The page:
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The aim of the present monograph is to give a systematic exposition of the theory of algebraic surfaces emphasizing the interrelations between the various aspects of the theory: algebro-geometric, topological and transcendental. To achieve this aim, and still remain inside the limits of the allotted space, it was necessary to confine the exposition to topics which are absolutely fundamental. The present work therefore makes no claim to completeness, but it does, however, cover most of the central points of the theory. A presentation of the theory of surfaces, to be effective at all, must above all give the typical methods of proof used in the theory and their underlying ideas. It is especially true of algebraic geometry that in this domain the methods employed are at least as important as the results. The author has therefore avoided, as much as possible, purely formal accounts of results. The proofs given are of necessity condensed, for reasons of space, but no attempt has been made to condense them beyond the point of intelligibility. In many instances, due to exigencies of simplicity and rigor, the proofs given in the text differ, to a greater or less extent, from the proofs given in the original papers.

Inhaltsverzeichnis

Frontmatter

Chapter I. Theory and Reduction of Singularities

Abstract
Let x1, x2,…, xr+1 be homogeneous point coördinates in a complex projective γ-dimensional space Sr. An algebraic variety V in S γ is the locus of point (x) satisfiying a system of algebraic equations,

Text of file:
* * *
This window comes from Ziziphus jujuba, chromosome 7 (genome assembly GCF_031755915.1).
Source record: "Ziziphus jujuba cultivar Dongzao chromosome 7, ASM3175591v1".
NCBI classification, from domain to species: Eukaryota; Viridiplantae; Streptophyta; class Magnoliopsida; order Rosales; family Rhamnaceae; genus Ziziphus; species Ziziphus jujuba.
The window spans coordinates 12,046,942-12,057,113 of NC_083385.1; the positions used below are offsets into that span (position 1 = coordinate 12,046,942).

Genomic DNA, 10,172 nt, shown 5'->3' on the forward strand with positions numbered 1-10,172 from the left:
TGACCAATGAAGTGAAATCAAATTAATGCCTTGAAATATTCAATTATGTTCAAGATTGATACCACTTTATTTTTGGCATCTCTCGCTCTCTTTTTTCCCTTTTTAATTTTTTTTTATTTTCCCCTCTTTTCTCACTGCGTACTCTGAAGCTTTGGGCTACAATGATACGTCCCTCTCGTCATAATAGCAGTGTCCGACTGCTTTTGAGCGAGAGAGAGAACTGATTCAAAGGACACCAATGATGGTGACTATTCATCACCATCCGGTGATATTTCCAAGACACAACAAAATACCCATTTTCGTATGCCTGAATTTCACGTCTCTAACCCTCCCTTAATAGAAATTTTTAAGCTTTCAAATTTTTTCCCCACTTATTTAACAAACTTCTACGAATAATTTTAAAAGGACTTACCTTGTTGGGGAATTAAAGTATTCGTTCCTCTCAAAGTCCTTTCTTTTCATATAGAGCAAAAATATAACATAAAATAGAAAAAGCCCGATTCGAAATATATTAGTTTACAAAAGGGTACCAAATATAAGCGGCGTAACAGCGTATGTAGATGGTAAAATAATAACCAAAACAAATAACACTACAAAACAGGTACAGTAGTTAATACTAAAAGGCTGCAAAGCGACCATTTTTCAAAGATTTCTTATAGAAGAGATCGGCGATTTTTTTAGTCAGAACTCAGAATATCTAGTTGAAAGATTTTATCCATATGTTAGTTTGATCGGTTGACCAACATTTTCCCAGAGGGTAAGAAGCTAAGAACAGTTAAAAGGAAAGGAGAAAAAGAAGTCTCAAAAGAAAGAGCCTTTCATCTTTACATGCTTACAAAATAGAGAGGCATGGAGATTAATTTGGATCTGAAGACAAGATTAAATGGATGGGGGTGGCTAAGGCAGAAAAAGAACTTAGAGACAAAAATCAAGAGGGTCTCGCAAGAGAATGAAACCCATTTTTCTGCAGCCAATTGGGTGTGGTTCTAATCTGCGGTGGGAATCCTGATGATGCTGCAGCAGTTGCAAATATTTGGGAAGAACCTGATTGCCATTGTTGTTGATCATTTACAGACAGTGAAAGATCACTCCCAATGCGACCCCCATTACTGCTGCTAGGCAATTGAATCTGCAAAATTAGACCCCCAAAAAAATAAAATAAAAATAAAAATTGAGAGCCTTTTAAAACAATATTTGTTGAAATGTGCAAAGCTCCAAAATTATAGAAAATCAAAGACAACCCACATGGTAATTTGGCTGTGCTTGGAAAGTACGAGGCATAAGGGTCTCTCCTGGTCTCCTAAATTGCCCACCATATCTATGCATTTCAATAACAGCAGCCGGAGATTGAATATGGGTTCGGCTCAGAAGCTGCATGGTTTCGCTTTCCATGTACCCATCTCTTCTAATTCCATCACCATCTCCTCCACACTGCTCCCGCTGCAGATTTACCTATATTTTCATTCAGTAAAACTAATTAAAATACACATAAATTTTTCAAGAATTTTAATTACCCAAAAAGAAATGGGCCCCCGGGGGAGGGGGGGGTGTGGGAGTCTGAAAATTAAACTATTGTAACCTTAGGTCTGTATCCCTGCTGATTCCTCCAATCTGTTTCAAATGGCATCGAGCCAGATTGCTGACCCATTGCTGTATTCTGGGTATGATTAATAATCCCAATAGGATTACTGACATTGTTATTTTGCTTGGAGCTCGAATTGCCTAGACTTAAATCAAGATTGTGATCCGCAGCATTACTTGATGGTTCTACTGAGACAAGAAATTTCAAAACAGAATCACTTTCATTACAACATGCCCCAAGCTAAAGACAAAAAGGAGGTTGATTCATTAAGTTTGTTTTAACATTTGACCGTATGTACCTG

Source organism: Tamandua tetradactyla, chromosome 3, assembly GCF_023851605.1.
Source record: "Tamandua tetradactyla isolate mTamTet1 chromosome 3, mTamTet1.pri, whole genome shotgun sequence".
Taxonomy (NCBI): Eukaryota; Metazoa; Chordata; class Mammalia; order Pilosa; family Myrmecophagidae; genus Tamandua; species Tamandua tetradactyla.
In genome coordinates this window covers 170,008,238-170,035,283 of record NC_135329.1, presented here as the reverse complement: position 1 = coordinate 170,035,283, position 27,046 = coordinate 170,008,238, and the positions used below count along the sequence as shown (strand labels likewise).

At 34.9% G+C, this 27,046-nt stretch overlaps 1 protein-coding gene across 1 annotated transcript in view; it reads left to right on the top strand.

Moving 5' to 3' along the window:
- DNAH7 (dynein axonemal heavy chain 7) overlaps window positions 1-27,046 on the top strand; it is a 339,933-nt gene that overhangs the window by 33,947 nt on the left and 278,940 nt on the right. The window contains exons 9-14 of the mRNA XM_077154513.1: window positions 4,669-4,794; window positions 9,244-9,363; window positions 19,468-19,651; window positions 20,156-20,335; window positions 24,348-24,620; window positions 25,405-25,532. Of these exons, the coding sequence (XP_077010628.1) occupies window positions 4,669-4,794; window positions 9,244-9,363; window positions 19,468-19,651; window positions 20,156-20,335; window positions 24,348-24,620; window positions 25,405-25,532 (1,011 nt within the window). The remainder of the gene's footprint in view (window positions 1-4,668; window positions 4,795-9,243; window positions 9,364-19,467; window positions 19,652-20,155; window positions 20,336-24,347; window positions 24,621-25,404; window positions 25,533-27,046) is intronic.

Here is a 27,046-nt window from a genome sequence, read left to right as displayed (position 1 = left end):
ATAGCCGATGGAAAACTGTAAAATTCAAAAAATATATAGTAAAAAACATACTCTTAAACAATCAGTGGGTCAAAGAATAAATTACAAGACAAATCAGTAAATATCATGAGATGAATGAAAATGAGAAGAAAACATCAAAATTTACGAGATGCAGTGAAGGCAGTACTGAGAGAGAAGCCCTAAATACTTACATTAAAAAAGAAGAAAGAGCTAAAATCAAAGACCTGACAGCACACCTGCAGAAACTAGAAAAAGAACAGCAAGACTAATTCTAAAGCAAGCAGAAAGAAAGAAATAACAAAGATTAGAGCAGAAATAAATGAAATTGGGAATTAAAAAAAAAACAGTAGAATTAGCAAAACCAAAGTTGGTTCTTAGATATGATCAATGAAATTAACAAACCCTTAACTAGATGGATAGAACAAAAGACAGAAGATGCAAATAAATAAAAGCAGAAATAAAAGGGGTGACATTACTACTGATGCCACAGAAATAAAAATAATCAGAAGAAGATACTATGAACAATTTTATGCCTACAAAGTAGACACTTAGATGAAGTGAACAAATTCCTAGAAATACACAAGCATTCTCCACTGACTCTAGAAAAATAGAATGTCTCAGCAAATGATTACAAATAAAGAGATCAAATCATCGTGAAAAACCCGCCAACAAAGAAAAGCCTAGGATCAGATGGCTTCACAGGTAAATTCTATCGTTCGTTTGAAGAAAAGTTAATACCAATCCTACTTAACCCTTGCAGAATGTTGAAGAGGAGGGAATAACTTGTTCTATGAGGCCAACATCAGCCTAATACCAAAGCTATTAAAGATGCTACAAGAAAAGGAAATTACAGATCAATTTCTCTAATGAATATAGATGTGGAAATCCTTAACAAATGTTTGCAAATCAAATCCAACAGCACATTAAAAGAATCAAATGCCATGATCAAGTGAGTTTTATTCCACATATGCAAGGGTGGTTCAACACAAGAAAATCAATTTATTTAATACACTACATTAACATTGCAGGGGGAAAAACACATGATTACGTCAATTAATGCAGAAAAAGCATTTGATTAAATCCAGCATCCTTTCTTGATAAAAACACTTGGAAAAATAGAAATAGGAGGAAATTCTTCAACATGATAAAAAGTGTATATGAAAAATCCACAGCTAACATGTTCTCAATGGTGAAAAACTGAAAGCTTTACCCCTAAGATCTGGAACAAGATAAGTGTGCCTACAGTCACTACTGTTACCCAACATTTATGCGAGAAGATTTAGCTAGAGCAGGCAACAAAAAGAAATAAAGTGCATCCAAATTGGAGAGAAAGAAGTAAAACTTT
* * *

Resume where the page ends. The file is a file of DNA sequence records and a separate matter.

$${f_1}\left( {{x_{1,}} \ldots ,{x_\gamma }_{ + 1}} \right) = 0, \ldots ,{f_n}\left( {{x_1}, \ldots ,{x_{\gamma + 1}}} \right) = 0$$
(1)
, where f1, f2,…, fn are homogeneous polynomials. If ϕ is a homogenous polynomial in the x’s which vanishes at all the common zeros of f1, …, fn, i. e. at every point of V, we say briefly that ϕ vanishes (ϕ= 0) on V. The variety V is irreducible, if from ϕ ψ = 0 on V it follows necessarily that one at least of the polynomials ϕ, ψ vanishes on V. In the language of the theory of ideals this definition can be formulated as follows: V is irreducible if the homogeneous polynomial ideal (f1,…fn) (H-ideal) is a primary ideal1 (Macaulay, a, p. 33; van der Waerden, a2, p. 54). From the theorem of Hilbert-Netto (Macaulay, a, p. 48; van der Waerden, a2, p. 11 ) it follows then that either ϕϱ or ψϱ is a member of (f1,…, fn), where ϱ is a convenient integer.
Oscar Zariski

Chapter II. Linear Systems of Curves

Abstract
In the sequel we shall consider only algebraic surfaces without singularities in Sr, or with ordinary singularities in S3, obtained from the former surfaces by a generic projection. The points of the nodal curve, with the exception of the cuspidal points, should be considered as pairs of distinct points of the surface. It clearly appears from the projection that the cuspidal points are the branch points of the doubly covered nodal curve.
Joseph Lipman

Chapter III. Adjoint Systems and the Theory of Invariants

Abstract